Naturally, when a new set of technologies emerges within an industry, we can feel threatened by the implications. The first set of reactions tend to focus on jobs being “replaced” or technology taking away that human element. Companies that embrace technology to complement recruiting efforts will be best positioned to attract and retain top talent within their respective industries.
Complementing the Human Element
This is not a technology vs. human debate but more how the two become incorporated in order to be effective. Talent acquisition (TA) is one of the biggest areas of focus for any company in the world. Companies need top talent in order to be successful. If companies had to go back to the days of “everything manual,” talent processes would grind to a halt.
With that being said, robots and artificial intelligence (AI) can’t make hiring decisions for us on their own, and companies still need to present themselves in a genuine way, which requires the human touch. However, when technology is used to complement the human aspect of TA and recruiting, the results can be incredible. Companies with the most effective TA processes will have a competitive advantage over their peers.
How Technology Can Help Improve the Recruitment Process
Here are a few ways technology can complement talent operations:
Sourcing: There are several technologies in the marketplace that help identify talent a company should target with its hiring teams. This can range from highly specialized talent profiles to more volume-based/seasonal recruiting, whereby a lot of talent is needed at one time.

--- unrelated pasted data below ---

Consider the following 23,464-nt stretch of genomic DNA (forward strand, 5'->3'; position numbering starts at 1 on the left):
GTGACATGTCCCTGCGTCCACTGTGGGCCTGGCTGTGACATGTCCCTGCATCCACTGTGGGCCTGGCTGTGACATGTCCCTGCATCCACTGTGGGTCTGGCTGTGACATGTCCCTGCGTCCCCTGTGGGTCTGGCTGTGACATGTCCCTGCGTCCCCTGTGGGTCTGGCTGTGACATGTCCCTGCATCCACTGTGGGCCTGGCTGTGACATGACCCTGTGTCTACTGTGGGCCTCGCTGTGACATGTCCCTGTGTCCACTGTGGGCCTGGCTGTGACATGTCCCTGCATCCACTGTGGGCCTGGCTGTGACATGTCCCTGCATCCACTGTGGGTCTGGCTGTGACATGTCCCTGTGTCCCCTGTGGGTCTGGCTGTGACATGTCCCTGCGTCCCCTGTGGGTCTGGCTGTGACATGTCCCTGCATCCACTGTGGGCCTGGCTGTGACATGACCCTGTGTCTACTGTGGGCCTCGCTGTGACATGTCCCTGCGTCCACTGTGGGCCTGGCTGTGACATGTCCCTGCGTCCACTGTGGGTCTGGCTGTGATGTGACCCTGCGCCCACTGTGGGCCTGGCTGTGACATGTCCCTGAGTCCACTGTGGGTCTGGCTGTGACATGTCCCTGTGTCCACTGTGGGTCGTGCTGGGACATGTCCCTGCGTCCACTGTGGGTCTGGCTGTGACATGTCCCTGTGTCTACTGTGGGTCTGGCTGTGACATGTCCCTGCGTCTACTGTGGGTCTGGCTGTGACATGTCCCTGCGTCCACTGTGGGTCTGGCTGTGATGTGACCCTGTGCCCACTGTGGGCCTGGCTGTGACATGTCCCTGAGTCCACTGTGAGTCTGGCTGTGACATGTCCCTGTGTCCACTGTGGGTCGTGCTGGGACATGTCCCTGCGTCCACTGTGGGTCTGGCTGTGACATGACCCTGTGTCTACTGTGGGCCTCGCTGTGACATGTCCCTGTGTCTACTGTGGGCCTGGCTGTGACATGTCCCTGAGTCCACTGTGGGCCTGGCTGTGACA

Résumé matching: Companies with high volumes of candidates can’t expect their internal teams to be able to do all the legwork in reading thousands of résumés and matching them to respective jobs. Tools are available to do some of the heavy lifting and filter down the number of résumé matches that have to be looked at by internal recruiting teams.
Candidate relationship management: This has become one of the hottest areas in talent/recruiting over the past 5 years or so. Companies are building internal talent pools and pipelines so they can pounce on candidates when they are ready to make a move from their current position.
Interview scheduling: First impressions are important, and most companies today still schedule interviews 100% manually. Using technology can standardize this process and reduce time to fill. Also, a more responsive company from an interview standpoint will make a better impression on incoming candidates.
Assessments: Whether it’s a coding test or a pre-interview, assessments are a great way to prequalify candidates.
All these areas still need a thoughtful talent team behind the scenes. Right now, embracing these technologies gives you an advantage. In a few short years, embracing them will be a requirement to stay competitive.
Luke Switkowski, the CEO of Kognitiv Workday Support, is an expert in all things logistics and Workday. Starting Kognitiv gave Switkowski the space to find and implement a consulting model that made sense logistically and validated his theories on its structure while fostering a work culture fueled by collective team successes and never-ending support for one another. Mark Grignon is the President and Cofounder at Kognitiv Inc., based in the United States. As President and Cofounder, Grignon oversees the firm’s fleet of consultants and manages all sales and business development.